Figure 7

In vivo, the miR-17-92 cluster is essential for the T cell–mediated antitumor response. (A) WT (n = 5), f/+ (n = 8), and KO (n = 7) littermates were injected subcutaneously with 2 × 105 B16/F10 melanoma cells. The tumor volume was measured each day from 7 days after injection up to 16 days and plotted against time. Left panel: the representative tumor growth curve; right panel: compiled data from 3 independent experiments. Individual dot represents the relative tumor volume normalized to that of the WT at 12 days after melanoma cell injection. (B) Lymphocytes from the dLNs of tumor-carrying mice were isolated 16 days after B16/F10 melanoma inoculation and stimulated with 1 μg/mL of anti–CD3/CD28 Abs for 24 hours. Supernatants from the cultures were assayed for the concentration of indicated Th1, Th2, and Th17 cytokines using a cytokine bead array (BD Biosciences and Bender). Each dot represents data obtained from an individual mouse (n = 3). (C) WT, f/+, and KO littermates were injected with 3 × 105 OVA-secreting B16/F0 cells. Sixteen days after injection, T cells were enriched from the dLNs, labeled with CFSE, and stimulated with LB27.4 APCs loaded with 10μM OVA peptide (323-339) for 48 hours. Antigen-specific responses (proliferation, AICD, and IFN-γ production) were measured as described above. Each data point represents the sample from an individual mouse (n = 3). Each experiment was repeated at least 3 times. *P < .05; **P < .01; and ns, no significance.

Figure 7

In vivo, the miR-17-92 cluster is essential for the T cell–mediated antitumor response. (A) WT (n = 5), f/+ (n = 8), and KO (n = 7) littermates were injected subcutaneously with 2 × 105 B16/F10 melanoma cells. The tumor volume was measured each day from 7 days after injection up to 16 days and plotted against time. Left panel: the representative tumor growth curve; right panel: compiled data from 3 independent experiments. Individual dot represents the relative tumor volume normalized to that of the WT at 12 days after melanoma cell injection. (B) Lymphocytes from the dLNs of tumor-carrying mice were isolated 16 days after B16/F10 melanoma inoculation and stimulated with 1 μg/mL of anti–CD3/CD28 Abs for 24 hours. Supernatants from the cultures were assayed for the concentration of indicated Th1, Th2, and Th17 cytokines using a cytokine bead array (BD Biosciences and Bender). Each dot represents data obtained from an individual mouse (n = 3). (C) WT, f/+, and KO littermates were injected with 3 × 105 OVA-secreting B16/F0 cells. Sixteen days after injection, T cells were enriched from the dLNs, labeled with CFSE, and stimulated with LB27.4 APCs loaded with 10μM OVA peptide (323-339) for 48 hours. Antigen-specific responses (proliferation, AICD, and IFN-γ production) were measured as described above. Each data point represents the sample from an individual mouse (n = 3). Each experiment was repeated at least 3 times. *P < .05; **P < .01; and ns, no significance.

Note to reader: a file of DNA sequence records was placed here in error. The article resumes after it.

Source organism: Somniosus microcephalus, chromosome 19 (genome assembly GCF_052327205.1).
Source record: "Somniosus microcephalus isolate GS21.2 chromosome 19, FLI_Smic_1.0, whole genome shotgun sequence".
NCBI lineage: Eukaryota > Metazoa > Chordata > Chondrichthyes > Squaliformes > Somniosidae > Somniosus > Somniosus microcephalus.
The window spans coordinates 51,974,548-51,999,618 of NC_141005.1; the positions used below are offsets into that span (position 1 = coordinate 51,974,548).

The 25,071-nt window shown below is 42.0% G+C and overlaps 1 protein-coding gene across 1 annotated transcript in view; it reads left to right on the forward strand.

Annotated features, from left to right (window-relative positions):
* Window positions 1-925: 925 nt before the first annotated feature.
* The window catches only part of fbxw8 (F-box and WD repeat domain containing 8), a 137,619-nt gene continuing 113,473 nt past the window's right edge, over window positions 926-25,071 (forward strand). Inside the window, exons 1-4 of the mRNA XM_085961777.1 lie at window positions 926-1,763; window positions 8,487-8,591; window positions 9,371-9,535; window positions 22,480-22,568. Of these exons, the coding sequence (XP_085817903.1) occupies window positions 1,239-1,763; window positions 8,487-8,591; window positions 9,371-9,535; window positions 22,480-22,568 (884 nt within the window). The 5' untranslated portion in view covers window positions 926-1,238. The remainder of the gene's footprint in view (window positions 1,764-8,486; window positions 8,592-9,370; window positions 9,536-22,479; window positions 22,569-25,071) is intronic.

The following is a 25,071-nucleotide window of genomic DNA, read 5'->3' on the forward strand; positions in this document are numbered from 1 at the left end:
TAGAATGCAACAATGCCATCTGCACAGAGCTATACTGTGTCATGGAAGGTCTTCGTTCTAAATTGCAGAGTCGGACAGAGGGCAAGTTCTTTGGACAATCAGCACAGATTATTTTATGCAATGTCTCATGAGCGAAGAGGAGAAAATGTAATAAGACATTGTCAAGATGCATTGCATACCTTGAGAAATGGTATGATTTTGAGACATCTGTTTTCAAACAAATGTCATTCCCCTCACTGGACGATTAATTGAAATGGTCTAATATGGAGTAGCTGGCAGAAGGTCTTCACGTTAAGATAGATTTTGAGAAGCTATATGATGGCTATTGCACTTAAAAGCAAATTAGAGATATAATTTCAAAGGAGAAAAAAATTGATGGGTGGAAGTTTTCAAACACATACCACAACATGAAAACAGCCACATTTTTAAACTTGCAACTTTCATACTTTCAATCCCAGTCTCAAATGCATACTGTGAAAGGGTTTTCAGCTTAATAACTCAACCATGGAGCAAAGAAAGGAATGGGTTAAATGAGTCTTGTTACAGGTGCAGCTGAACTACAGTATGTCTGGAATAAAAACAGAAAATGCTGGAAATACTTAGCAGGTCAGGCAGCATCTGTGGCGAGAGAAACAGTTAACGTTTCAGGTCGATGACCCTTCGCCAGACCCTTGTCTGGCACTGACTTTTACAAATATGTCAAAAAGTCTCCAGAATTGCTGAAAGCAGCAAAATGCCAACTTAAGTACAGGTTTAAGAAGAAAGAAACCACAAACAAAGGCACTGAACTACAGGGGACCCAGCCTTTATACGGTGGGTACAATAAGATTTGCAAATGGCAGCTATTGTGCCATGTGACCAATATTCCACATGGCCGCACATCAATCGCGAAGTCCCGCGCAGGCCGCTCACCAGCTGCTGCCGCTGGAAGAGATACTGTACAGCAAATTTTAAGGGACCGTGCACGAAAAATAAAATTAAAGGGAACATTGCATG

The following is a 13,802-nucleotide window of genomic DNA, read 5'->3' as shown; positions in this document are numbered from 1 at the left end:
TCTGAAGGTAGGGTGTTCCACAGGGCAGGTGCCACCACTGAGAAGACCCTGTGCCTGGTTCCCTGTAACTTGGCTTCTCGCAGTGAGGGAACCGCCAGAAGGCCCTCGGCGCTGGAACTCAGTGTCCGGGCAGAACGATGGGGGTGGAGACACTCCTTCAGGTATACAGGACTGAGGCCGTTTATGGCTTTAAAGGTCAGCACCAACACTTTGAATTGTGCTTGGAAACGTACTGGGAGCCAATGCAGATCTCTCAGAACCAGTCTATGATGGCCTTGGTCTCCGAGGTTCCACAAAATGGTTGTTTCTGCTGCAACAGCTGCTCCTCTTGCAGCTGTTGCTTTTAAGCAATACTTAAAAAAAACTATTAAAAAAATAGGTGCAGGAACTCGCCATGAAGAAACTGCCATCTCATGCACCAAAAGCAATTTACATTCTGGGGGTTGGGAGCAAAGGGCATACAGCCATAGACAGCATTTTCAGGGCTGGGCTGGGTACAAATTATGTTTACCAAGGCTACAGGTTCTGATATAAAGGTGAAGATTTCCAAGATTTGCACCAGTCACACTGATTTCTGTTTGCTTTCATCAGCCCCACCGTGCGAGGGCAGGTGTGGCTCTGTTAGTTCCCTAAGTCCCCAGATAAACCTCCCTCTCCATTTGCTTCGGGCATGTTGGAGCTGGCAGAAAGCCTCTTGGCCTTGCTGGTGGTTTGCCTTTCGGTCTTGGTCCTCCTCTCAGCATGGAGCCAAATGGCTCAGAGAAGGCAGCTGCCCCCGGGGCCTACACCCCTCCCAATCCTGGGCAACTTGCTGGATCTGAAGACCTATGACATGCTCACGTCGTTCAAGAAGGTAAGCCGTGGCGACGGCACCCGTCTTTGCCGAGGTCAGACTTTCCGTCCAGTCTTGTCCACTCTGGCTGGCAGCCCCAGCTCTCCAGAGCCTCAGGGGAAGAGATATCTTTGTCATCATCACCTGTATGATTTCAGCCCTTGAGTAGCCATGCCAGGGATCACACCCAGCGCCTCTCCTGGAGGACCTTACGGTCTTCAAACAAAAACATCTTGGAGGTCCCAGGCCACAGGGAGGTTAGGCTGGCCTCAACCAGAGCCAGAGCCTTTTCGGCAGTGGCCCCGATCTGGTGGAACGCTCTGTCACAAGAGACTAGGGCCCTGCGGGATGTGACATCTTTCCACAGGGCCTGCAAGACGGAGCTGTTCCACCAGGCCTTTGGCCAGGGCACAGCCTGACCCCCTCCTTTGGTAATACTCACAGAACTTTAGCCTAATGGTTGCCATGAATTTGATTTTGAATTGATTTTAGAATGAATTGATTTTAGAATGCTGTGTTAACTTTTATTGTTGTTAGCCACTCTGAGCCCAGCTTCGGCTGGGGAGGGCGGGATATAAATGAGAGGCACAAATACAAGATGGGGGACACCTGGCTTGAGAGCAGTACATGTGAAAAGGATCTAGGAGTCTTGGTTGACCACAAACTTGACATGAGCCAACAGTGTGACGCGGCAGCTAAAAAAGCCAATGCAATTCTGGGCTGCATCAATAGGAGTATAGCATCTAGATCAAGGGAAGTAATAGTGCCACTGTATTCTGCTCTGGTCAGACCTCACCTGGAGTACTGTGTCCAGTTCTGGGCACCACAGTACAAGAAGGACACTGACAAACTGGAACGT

To further demonstrate that this deficiency of immune protection is because of the weakness of antigen-specific T-cell responses against the tumor, we inoculated mice subcutaneously with 3 × 105 B16/F0/OVA cells that ectopically secrete OVA protein. Sixteen days after transplantation, T cells were enriched from the dLNs, labeled with CFSE, and restimulated with OVAII peptide (aa 323-339)–loaded APCs for 48 hours. Upon antigen-specific recall, OVA-specific CD4+ T cells exhibited a significant defect in proliferation and IFN-γ secretion and enhanced apoptosis, all of which correspond to the function of miR-17-92 as revealed in vitro (Figure 7C). These results suggest that miR-17-92 profoundly regulates T cell antitumor responses through strict enforcement on their Th1-lineage–specific functions.

Using gain- and loss-of-function analysis, the results of the present study demonstrate that the miR-17-92 cluster is a multicomponent potentiator that governs T cell responses to antigen challenge. Specifically, this cluster manages the efficacy of Th1 responses by protecting T cells from AICD, enhancing T cell proliferation, facilitating IFN-γ production, and obstructing iTreg differentiation. The extensiveness of the regulation of miR-17-92 was especially evident during T cell–dependent tumor rejection, because local Th1-guided cytotoxicity is crucial for direct tumor elimination and indirect galvanization of macrophage activation.4,32  Mice with a T cell–specific single-allele ablation of miR-17-92 were extremely vulnerable to B16 melanoma transplantation, and further analysis revealed that CD4+ T cells from these recipients' dLNs were defective in all of the aforementioned aspects of Th1 responses upon tumor antigen challenge.